Furlough Plan by UC Met with Mix of Support and Opposition

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University of California professors and staff would have to take between 11 and 26 furlough days a year according to a new proposal announced Friday by UC President Mark Yudof.  These unpaid days would amount to a 4 to 10 percent pay cut per year.

Professors would not be allowed to skip classes as part of their furlough days, but students will still feel an impact with the furloughs, staff layoffs, and program reductions.

 

In a video, UC President Mark Yudof laid out his plan:

Some of the primary themes are that the staff and faculty would get additional time off as a result of the program. There’s flexibility on when that time is to be taken, and the holidays will not go unpaid. We’re spreading out the reductions over the year so they do not congregate at one point of the year or the other. It’s pretty even over the 12 months. I’m recommending that we protect the pension benefits at the level of the pre-furlough salaries.

There’s a graduated approach, which many of you recommended. That is, at the lower salary levels only 4 percent will be taken; at the higher salary levels, it will be about 10 percent. There will be added flexibility for the medical centers and for the hospitals and in some cases, for different employee groups. I’ve tried to take all of your concerns to heart although obviously there was a diversity of views, and I could not accede to all of them.

I’ve called it a hybrid, flexible furlough approach. It’s a hybrid in the sense that the deduction will be made each month, regardless of whether the furloughs are taken that month, but by the end of the year, each person will be expected to have taken the requisite number of furlough days.

There are seven graduated tiers. The bottom tier is 11 furlough days for those below $40,000 or roughly a 4 percent pay cut. For those making over $240,000 a year, there will be 26 furlough days, or roughly a 10 percent pay cut. For senior management, the number of furlough days will be limited to 10.

I have, as I said, indicated strongly to the board that we should protect the pension benefits, and I’m very hopeful, at least for this coming year, that that will occur. We’re a very complex institution – it’s not been easy to come up with a plan. We do many different things from treating patients to running hospitals to running auxiliary enterprises to the more traditional academic pursuits of undergraduate and graduate education. And we’ve tried to provide some flexibility in all of that.

We did not consider straight pay cuts because it appears clear that neither faculty nor staff favored that. They preferred that there be some reduction in the work effort. But some special elements to the plan – we have different tables for the faculty on nine month and 12 month salaries.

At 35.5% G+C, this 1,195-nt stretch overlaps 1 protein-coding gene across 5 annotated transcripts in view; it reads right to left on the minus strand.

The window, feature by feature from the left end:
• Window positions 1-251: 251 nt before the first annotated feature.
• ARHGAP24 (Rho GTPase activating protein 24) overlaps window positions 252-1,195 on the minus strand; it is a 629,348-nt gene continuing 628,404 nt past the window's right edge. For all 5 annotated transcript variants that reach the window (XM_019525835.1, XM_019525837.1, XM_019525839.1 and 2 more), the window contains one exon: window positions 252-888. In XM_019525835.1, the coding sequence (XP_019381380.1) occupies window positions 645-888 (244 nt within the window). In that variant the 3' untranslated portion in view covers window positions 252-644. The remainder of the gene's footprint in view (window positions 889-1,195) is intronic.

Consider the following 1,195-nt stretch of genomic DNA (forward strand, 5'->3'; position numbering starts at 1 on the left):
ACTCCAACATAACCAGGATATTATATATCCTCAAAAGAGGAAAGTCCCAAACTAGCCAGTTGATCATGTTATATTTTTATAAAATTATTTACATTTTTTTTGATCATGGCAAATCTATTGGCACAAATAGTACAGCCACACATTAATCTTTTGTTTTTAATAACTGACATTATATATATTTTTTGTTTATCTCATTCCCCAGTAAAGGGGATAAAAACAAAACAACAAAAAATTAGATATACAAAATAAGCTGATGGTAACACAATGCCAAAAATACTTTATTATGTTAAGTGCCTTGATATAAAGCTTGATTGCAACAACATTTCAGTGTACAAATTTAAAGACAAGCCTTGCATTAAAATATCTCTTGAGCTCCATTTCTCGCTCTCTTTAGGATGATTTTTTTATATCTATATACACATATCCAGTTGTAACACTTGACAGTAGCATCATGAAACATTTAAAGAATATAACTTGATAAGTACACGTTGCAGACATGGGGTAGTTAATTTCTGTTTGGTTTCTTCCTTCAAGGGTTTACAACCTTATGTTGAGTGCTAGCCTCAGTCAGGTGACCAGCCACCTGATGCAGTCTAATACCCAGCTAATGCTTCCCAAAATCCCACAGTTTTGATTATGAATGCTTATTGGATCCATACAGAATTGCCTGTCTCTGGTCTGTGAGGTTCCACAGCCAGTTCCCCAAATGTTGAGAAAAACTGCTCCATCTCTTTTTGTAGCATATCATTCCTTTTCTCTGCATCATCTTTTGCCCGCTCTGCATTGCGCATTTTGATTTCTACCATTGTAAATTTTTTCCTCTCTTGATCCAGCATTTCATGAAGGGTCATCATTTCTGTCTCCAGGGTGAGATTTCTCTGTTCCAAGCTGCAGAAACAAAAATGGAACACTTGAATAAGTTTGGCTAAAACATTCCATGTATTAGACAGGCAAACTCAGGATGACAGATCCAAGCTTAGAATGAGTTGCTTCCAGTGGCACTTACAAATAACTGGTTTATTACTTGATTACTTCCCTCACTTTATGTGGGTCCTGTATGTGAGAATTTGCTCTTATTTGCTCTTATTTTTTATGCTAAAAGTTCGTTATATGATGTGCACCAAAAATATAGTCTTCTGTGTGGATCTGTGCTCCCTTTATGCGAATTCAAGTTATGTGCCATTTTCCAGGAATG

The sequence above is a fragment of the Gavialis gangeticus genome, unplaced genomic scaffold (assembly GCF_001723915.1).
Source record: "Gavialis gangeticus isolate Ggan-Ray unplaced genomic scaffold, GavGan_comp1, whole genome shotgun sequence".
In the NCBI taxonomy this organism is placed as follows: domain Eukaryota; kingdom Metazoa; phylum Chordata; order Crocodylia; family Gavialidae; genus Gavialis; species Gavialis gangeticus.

The furloughs are progressive, with the number of days and proportion of cuts increasing with salary.  This represents a major change from the earlier proposal that had but two salary groups and was controversial.  Still the proposal is being met with criticism and opposition.

furloughs

UC President Mark Yudof in a letter to faculty Friday wrote:

“The principle of shared sacrifice is central to how we will deal with our budget challenges. Given the depth of the funding shortfall, every member of the UC community is being called on to shoulder some of the burden.”

He continued:

“But make no mistake, these fee increases and systemwide spending cuts carry serious implications for UC, and we need to look at how we are going to maintain UC’s quality and continue to fulfill our promise to the people of California in light of this new reality.”

“No way are we going to be able to look every student in the eyes and say the University of California is just the way it was yesterday,” Yudof said in a teleconference from his Oakland office. He said his plan seeks to be fair while trying to “preserve the university’s ability to deliver high-quality education, research and patient care.”

In video comments he went further:

This is very painful, and there’s no single silver bullet. You need a multiple approach to deal with what is essentially a 20 percent reduction in state funding in a single year. It’s probably little comfort to anyone out there, but it is true that the state government’s going through that. There’s a two-day a month mandatory furlough; municipalities are going through it, private corporations – so, we’re not alone and I hope people understand that.